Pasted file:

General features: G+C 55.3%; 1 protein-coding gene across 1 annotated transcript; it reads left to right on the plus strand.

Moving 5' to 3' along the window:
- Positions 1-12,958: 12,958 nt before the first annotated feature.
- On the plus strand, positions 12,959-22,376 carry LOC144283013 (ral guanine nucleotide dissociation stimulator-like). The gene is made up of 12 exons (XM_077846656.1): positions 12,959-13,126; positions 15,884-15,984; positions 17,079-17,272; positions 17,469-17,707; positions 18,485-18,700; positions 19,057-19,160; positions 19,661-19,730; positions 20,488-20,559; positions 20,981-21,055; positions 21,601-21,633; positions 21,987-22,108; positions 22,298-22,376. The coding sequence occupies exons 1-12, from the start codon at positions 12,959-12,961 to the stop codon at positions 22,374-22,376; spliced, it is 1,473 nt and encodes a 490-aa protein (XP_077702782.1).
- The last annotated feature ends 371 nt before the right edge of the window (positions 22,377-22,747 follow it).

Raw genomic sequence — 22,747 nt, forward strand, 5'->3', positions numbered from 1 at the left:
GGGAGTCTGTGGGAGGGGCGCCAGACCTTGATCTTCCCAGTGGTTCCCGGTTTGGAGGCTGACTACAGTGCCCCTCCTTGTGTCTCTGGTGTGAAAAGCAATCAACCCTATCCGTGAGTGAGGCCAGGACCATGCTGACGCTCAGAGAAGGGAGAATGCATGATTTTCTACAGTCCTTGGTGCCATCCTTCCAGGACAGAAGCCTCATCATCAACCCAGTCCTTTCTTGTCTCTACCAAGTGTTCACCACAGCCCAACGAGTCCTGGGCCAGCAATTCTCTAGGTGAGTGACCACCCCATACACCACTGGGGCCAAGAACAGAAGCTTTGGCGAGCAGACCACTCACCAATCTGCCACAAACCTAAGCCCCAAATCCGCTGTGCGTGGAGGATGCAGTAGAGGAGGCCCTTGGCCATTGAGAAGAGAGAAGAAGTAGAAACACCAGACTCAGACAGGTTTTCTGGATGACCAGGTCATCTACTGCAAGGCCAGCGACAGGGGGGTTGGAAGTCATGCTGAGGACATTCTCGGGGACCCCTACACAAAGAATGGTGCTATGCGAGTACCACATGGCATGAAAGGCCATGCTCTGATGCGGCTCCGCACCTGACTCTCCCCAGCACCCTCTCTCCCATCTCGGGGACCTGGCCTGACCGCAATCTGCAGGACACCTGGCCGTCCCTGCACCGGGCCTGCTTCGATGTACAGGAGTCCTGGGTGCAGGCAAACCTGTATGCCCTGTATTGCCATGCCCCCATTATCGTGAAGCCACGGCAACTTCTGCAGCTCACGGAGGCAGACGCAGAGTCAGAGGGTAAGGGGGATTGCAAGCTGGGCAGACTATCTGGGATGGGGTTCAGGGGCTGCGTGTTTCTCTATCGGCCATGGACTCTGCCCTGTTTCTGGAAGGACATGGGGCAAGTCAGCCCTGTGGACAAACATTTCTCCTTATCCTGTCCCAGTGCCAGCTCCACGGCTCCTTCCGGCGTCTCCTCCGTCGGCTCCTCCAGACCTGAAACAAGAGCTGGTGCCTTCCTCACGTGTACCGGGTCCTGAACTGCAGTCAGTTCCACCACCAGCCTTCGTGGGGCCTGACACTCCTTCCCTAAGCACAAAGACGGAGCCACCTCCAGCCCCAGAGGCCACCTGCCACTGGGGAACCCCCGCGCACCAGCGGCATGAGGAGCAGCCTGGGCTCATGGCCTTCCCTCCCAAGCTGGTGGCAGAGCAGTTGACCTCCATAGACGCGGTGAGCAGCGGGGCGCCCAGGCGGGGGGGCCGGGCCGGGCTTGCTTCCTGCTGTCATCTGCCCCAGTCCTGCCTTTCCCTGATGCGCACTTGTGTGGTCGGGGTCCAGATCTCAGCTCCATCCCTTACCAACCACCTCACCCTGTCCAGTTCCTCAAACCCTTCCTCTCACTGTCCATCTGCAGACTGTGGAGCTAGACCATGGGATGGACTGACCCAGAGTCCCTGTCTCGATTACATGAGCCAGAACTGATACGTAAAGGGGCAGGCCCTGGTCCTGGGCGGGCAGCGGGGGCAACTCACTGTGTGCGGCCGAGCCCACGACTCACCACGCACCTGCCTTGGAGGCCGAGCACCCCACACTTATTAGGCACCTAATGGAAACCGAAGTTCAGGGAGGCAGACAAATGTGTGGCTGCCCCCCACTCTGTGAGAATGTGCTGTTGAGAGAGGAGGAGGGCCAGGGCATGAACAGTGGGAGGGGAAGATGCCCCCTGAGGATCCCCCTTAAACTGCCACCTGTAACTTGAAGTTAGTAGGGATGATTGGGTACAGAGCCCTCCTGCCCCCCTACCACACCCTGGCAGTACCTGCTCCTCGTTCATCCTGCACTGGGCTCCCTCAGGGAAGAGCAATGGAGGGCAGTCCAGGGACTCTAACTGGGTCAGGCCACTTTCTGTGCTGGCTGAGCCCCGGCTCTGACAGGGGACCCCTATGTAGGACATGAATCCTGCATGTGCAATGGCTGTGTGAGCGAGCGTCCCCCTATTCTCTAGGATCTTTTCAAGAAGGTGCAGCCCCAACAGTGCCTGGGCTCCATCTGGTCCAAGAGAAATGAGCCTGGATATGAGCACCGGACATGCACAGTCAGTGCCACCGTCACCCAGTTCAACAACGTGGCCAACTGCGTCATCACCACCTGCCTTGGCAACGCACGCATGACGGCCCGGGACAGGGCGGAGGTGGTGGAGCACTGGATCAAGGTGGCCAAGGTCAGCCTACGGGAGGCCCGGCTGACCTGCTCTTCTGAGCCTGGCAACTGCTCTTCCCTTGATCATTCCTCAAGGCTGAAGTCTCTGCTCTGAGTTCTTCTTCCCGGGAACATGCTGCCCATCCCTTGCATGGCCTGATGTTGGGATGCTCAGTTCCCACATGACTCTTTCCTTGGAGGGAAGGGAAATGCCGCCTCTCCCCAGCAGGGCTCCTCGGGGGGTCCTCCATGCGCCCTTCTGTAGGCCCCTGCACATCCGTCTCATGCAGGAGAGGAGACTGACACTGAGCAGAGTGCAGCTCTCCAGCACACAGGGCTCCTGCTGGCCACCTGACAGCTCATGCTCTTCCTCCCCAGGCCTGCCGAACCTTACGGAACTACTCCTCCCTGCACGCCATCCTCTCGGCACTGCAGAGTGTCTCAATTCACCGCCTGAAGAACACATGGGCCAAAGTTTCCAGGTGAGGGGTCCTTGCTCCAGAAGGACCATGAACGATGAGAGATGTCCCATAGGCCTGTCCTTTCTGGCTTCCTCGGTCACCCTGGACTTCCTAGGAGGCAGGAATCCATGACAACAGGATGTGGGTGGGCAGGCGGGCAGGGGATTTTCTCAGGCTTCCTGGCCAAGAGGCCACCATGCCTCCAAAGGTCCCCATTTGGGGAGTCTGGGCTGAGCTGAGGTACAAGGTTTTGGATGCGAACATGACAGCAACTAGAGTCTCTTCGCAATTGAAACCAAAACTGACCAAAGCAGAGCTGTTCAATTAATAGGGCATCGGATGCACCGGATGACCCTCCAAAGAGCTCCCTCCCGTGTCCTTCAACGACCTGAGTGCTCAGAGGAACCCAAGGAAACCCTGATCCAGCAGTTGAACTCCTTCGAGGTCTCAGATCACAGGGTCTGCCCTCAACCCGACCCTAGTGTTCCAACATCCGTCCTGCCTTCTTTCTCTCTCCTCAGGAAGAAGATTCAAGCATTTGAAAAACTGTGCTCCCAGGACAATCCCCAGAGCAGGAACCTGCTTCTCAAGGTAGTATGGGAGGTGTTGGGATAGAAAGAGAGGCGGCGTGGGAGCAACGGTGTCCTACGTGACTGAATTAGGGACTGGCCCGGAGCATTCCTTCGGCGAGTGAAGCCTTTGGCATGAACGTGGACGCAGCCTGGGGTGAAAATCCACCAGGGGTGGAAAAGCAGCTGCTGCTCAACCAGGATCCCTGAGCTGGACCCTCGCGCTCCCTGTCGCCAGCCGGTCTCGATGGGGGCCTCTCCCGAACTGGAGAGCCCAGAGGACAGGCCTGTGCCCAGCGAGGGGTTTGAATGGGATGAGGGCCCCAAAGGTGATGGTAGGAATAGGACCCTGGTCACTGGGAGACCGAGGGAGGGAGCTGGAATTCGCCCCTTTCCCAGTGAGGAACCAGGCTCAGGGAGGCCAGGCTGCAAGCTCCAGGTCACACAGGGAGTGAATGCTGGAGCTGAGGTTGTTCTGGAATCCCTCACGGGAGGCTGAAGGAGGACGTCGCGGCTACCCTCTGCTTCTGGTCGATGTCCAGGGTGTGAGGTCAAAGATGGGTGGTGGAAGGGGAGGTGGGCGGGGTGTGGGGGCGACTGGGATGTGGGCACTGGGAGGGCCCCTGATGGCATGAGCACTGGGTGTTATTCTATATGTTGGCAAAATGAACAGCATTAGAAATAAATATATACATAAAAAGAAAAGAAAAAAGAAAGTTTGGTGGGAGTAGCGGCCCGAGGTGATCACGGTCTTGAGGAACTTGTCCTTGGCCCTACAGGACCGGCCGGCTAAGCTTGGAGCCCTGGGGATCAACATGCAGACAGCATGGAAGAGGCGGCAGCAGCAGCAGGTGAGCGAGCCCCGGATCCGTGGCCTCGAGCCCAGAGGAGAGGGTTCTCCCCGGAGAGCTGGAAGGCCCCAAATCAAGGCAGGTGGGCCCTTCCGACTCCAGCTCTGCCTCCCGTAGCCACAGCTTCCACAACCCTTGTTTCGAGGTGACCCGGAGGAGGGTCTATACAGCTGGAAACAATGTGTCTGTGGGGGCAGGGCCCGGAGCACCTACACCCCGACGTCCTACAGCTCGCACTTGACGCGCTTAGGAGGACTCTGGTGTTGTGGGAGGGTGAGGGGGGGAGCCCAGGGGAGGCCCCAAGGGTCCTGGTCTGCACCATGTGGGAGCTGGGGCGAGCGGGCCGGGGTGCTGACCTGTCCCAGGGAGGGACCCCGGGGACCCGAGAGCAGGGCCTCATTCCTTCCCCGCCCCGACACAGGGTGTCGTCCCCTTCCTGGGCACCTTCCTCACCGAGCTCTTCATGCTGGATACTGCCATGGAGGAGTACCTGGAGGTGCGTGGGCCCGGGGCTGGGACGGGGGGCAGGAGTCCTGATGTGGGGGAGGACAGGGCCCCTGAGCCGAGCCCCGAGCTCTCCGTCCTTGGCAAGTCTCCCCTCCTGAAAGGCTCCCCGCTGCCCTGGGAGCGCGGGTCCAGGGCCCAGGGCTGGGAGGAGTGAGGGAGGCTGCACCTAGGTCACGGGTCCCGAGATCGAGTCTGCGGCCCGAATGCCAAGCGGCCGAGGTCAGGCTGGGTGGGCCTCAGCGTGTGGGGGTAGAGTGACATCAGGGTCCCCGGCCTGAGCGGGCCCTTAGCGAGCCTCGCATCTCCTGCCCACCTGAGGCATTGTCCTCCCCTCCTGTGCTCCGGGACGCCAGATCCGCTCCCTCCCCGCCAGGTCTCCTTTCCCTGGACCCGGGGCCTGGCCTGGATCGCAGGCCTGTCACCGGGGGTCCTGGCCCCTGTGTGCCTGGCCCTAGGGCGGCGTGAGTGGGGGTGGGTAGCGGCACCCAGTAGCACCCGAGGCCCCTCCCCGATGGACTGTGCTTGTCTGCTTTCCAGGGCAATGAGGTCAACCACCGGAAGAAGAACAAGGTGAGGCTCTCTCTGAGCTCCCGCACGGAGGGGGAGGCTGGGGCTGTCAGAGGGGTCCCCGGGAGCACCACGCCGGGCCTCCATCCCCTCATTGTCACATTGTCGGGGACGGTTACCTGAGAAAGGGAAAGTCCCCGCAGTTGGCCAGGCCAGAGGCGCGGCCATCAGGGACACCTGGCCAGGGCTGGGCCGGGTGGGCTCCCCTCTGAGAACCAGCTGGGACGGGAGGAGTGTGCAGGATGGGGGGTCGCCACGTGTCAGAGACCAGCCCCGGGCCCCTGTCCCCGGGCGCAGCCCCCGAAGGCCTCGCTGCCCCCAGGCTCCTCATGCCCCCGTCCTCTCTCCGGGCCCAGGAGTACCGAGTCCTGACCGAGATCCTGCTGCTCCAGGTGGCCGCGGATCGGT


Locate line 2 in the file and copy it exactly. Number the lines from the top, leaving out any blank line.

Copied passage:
Moving 5' to 3' along the window: